I have a suggestion, although it may smack rather of anticlimax. But then again, could it be that Coleridge was thinking in terms of studied anti-climax from the beginning? There are aspects of this poem that point not towards the expert creation of an eerie mood so much as the deliberate clumsiness of comedy. Anya Taylor calls it 'a poem that can drive readers "mad" or make them feel "stupid."' From its opening-"Tu-whit!-tu-whoo!"— its lulling, almost lobotomized repetitions—"Is the night chilly and dark?/The night is chilly but not dark"—its shifting narrative voices, and its metrical hesitations and forward rushes, it lures listeners into its twilight' [Taylor, 'Coleridge's "Christabel" and the Phantom Soul' SEL 42:4 (2002), 707]. Perhaps this awkwardness of tone is gesturing less at the mystic-transcendental and more at the Northanger-Abbey-style deflation of Gothic pomposity?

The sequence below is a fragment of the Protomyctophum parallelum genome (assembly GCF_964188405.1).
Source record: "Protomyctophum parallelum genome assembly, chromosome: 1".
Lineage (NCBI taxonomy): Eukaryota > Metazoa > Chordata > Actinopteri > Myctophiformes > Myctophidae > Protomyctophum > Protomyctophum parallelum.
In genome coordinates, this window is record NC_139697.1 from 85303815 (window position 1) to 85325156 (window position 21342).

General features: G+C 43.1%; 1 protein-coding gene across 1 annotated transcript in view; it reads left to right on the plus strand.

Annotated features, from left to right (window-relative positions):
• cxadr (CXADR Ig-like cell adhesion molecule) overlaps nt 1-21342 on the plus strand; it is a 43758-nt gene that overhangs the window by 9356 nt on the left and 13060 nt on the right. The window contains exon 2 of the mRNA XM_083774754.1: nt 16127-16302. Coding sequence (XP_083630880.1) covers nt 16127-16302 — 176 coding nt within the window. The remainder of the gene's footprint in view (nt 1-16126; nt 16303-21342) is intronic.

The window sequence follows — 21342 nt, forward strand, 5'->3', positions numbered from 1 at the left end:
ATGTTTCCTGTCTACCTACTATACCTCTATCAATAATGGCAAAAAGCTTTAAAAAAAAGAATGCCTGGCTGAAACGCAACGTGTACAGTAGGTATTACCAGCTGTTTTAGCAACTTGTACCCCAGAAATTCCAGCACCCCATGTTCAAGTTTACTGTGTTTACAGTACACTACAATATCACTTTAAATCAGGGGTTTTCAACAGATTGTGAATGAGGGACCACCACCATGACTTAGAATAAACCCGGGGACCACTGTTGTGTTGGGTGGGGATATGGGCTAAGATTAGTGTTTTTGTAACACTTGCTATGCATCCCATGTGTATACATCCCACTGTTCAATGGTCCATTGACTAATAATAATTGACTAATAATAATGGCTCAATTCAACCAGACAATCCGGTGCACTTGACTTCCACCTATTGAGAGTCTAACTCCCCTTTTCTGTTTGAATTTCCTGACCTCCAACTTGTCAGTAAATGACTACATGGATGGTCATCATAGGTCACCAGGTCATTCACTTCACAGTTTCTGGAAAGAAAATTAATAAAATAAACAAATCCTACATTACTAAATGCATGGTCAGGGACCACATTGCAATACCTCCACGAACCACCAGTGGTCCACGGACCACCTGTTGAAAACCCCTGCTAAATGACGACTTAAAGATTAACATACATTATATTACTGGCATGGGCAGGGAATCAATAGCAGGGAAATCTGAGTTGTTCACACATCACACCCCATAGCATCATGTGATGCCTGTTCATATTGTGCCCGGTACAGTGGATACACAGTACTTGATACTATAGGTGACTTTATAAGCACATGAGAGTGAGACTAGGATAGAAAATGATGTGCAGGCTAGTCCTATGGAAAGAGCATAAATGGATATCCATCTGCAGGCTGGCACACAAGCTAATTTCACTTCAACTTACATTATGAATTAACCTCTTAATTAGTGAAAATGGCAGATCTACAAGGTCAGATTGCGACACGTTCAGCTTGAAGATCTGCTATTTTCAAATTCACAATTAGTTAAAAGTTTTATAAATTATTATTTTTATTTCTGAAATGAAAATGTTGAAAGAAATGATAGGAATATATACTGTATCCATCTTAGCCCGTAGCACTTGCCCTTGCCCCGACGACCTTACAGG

Here is where I bring in Cervantes, an author we know Coleridge read and admired. Let's imagine him reading Don Quixote in the 1790s, something he would almost certainly have done in Smollett's celebrated translation (1755). It is well within the bounds of possibility that he also read the spurious sequel, Second Volume of the Ingenious Gentleman Don Quixote of La Mancha: by the Licenciado (doctorate) Alonso Fernández de Avellaneda, of Tordesillas, which was translated into English by William Augustus Yardley in 1784. Let's imagine he did, at any rate. So: we bear in mind the salients of Christabel Part 1: the protagonist ventures into a dark wood, hears a beautiful maiden in distress, believes her to have been abducted by knights and marked in some supernatural way by demonic or magical powers; bear in mind also that this demonic mark involves, in some way, physical deformity. Then read Chapter 5 ‘Of the Strange and Dangerous Adventure Don Quixote’s Valiant Squire Had the Hardiness to Undertake’: